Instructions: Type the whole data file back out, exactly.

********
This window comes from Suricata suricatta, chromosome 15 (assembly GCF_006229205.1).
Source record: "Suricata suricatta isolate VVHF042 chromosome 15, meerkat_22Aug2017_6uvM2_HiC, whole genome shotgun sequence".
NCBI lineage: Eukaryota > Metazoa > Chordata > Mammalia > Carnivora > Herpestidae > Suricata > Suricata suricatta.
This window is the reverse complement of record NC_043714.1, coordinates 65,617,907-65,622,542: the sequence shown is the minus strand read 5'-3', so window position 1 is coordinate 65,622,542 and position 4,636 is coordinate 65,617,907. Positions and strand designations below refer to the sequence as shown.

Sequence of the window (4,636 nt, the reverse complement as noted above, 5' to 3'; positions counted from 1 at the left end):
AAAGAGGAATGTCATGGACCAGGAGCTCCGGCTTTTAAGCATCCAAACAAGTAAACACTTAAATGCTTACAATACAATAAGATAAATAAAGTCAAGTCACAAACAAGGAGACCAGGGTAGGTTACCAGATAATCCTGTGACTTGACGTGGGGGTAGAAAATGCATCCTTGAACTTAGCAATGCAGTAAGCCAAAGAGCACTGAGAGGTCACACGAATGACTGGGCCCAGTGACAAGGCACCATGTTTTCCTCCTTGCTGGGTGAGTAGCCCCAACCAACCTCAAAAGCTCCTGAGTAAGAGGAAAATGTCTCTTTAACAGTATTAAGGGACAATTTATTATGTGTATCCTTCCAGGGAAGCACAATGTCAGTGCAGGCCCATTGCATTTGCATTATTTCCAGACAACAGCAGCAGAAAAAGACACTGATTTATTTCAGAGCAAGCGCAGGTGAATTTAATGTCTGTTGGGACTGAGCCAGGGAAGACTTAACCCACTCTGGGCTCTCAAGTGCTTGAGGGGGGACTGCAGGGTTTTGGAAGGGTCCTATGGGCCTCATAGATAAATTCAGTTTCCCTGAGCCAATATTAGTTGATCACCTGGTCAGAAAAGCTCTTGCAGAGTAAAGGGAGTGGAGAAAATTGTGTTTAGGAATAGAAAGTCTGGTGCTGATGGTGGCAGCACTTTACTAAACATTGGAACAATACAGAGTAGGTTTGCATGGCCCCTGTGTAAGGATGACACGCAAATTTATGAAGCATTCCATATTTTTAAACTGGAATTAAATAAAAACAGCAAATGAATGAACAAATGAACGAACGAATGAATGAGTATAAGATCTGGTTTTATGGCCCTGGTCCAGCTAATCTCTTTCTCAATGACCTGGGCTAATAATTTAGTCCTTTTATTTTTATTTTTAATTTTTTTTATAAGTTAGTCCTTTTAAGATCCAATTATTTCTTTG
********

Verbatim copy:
This window comes from Suricata suricatta, chromosome 15 (assembly GCF_006229205.1).
Source record: "Suricata suricatta isolate VVHF042 chromosome 15, meerkat_22Aug2017_6uvM2_HiC, whole genome shotgun sequence".
NCBI lineage: Eukaryota > Metazoa > Chordata > Mammalia > Carnivora > Herpestidae > Suricata > Suricata suricatta.
This window is the reverse complement of record NC_043714.1, coordinates 65,617,907-65,622,542: the sequence shown is the minus strand read 5'-3', so window position 1 is coordinate 65,622,542 and position 4,636 is coordinate 65,617,907. Positions and strand designations below refer to the sequence as shown.

Sequence of the window (4,636 nt, the reverse complement as noted above, 5' to 3'; positions counted from 1 at the left end):
AAAGAGGAATGTCATGGACCAGGAGCTCCGGCTTTTAAGCATCCAAACAAGTAAACACTTAAATGCTTACAATACAATAAGATAAATAAAGTCAAGTCACAAACAAGGAGACCAGGGTAGGTTACCAGATAATCCTGTGACTTGACGTGGGGGTAGAAAATGCATCCTTGAACTTAGCAATGCAGTAAGCCAAAGAGCACTGAGAGGTCACACGAATGACTGGGCCCAGTGACAAGGCACCATGTTTTCCTCCTTGCTGGGTGAGTAGCCCCAACCAACCTCAAAAGCTCCTGAGTAAGAGGAAAATGTCTCTTTAACAGTATTAAGGGACAATTTATTATGTGTATCCTTCCAGGGAAGCACAATGTCAGTGCAGGCCCATTGCATTTGCATTATTTCCAGACAACAGCAGCAGAAAAAGACACTGATTTATTTCAGAGCAAGCGCAGGTGAATTTAATGTCTGTTGGGACTGAGCCAGGGAAGACTTAACCCACTCTGGGCTCTCAAGTGCTTGAGGGGGGACTGCAGGGTTTTGGAAGGGTCCTATGGGCCTCATAGATAAATTCAGTTTCCCTGAGCCAATATTAGTTGATCACCTGGTCAGAAAAGCTCTTGCAGAGTAAAGGGAGTGGAGAAAATTGTGTTTAGGAATAGAAAGTCTGGTGCTGATGGTGGCAGCACTTTACTAAACATTGGAACAATACAGAGTAGGTTTGCATGGCCCCTGTGTAAGGATGACACGCAAATTTATGAAGCATTCCATATTTTTAAACTGGAATTAAATAAAAACAGCAAATGAATGAACAAATGAACGAACGAATGAATGAGTATAAGATCTGGTTTTATGGCCCTGGTCCAGCTAATCTCTTTCTCAATGACCTGGGCTAATAATTTAGTCCTTTTATTTTTATTTTTAATTTTTTTTATAAGTTAGTCCTTTTAAGATCCAATTATTTCTTTG